Revolut is almost the fastest-growing digital banking app in Europe. Having begun as a travel currency-exchange card, the company has since expanded aggressively into a full range of services, including cryptocurrency and stockbroking services. You may be wondering what is the difference between the two competitors? N26 is available in both the web and mobile app versions, while Revolut is only in the mobile app. Revolut has features that are not available in N26 like access to cryptocurrencies. N26 and Revolut both have a premium/paid plans that offer travel insurance features like overseas travel, luggage, and trip insurances.
With its recent funding, N26 intends to double down on its most promising markets (EU, US, Brazil) while Revolut wants to double down on its core features, down to providing full bank accounts in Europe in the future, replicating the many services currently available in the UK. Revolut also intends to launch in the US and Japan.
Monzo’s valuation at £1.25bn. reached unicorn potential. The startup is best known for removing the hassle from personal finances, as well as progressive features like gambling-blocks.
Norway’s Kahoot! has become an edtech force this year in particular. Teachers have been using the platform to interact with their students remotely. Investors include SoftBank, Northzone, Creandum, and Microsoft Ventures.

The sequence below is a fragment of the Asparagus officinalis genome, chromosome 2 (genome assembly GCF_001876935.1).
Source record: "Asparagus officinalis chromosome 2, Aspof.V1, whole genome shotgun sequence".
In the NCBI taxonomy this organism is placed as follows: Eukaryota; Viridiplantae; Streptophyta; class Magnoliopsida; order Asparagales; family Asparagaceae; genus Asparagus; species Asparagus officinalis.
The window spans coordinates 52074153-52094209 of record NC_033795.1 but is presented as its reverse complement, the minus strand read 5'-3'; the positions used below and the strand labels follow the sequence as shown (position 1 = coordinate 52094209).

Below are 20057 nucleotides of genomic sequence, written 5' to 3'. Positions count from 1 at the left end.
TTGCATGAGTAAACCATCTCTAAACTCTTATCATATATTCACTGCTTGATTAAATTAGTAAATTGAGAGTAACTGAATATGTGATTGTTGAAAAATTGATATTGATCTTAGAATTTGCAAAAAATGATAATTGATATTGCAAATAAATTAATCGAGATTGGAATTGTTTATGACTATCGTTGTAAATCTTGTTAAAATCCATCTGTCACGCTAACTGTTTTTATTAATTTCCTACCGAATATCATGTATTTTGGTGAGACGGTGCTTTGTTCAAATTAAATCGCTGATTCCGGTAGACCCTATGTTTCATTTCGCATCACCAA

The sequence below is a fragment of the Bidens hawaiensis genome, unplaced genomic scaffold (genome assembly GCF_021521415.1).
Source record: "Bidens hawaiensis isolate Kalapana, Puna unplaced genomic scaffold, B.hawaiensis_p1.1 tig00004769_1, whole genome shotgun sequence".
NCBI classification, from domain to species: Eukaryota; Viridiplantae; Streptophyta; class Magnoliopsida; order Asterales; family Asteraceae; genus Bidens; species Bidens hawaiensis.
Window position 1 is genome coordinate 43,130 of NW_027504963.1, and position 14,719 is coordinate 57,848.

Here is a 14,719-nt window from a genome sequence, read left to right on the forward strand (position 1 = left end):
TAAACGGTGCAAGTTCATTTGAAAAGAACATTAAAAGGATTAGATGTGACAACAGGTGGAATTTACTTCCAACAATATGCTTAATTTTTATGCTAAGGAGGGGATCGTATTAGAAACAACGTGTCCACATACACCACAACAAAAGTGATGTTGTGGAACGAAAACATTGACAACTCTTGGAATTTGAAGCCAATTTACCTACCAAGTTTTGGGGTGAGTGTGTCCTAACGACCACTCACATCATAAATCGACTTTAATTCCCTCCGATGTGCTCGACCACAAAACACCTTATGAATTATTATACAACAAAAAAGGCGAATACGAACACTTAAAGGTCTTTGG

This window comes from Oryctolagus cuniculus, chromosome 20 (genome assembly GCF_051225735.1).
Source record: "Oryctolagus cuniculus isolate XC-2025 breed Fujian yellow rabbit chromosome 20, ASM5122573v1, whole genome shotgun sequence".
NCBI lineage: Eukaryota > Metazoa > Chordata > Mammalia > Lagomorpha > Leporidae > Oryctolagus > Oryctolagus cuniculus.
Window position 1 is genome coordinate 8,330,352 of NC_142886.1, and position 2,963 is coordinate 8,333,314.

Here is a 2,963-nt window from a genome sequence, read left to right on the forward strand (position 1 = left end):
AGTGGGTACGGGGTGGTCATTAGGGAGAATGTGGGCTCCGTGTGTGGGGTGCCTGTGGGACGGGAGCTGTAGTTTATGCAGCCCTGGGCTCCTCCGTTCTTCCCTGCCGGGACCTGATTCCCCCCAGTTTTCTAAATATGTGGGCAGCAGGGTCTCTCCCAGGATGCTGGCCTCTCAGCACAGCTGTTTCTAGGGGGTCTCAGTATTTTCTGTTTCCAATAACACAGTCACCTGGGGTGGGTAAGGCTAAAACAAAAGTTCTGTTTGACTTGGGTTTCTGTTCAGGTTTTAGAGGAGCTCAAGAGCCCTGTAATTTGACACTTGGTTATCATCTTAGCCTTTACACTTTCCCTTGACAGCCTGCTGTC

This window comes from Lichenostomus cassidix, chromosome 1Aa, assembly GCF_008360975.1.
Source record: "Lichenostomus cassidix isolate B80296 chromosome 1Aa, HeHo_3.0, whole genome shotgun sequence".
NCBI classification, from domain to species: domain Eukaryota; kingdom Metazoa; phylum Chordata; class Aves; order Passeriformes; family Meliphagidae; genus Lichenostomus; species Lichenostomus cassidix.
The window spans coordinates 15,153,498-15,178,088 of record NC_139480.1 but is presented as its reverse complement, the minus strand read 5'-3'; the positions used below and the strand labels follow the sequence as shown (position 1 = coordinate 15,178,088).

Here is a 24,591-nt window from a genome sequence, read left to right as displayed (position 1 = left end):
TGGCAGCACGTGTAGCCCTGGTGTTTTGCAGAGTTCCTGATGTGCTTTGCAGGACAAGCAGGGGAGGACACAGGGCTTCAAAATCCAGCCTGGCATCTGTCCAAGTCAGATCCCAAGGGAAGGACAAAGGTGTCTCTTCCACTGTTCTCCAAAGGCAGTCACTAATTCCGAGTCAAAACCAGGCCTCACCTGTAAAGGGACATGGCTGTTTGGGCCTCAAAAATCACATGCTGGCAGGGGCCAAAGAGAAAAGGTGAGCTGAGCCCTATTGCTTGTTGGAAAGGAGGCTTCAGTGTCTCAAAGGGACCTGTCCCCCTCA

Voodoo is ‘hyper-casual’ games have been downloaded over 2bn times, it has raised money from Goldman Sachs and Tencent and is expanding into Asia.
Infobip, a company from Croatia provides the messaging platform for some 750 banks and works with some 650 mobile operators around the world. If you’ve ever received a message from your bank, or from Facebook or Uber, you’ve used Infobip. Infobip is Croatian first unicorn with a $1 billion valuation.
If Infobip does IPO in three years’ time, these learn-on-the-job employees will be in for a decent payday. Some 10% of Infobip shares are owned by the staff. Much like Romania’s UiPath, which is also considering an IPO, Infobip could become a big source of tech wealth in a country where average salaries still lag behind the rest of Europe.
Bolt, a leading European on-demand transportation platform (formerly known as Taxify), launched an environmental impact fund with a seed capital of €10 million aimed at initiatives that deliver global social and environmental benefits.
The company now plans to operate 130,000 electric scooter and ebikes by 2021.
Auto1 Group’s marketplace is Europe’s leading used-car platform where buyers and sellers of cars can connect and do business. The Berlin-based company was founded in 2012 and 7 years later it matches supply and demand in over 30 countries, with a portfolio of over 30,000 vehicles.
MindMotionPro has pushed MindMaze to be worth over 1 billion dollars and hence converting its startup status to become the first Swiss unicorn. It has developed digital therapies to help patients with Alzheimer’s and Parkinson’s, among other conditions.
Deliveroo has so successful enmeshed itself into the lives of consumers across Europe that its name has even become a noun. That ubiquity has landed it plenty of investment over the years — but also scrutiny.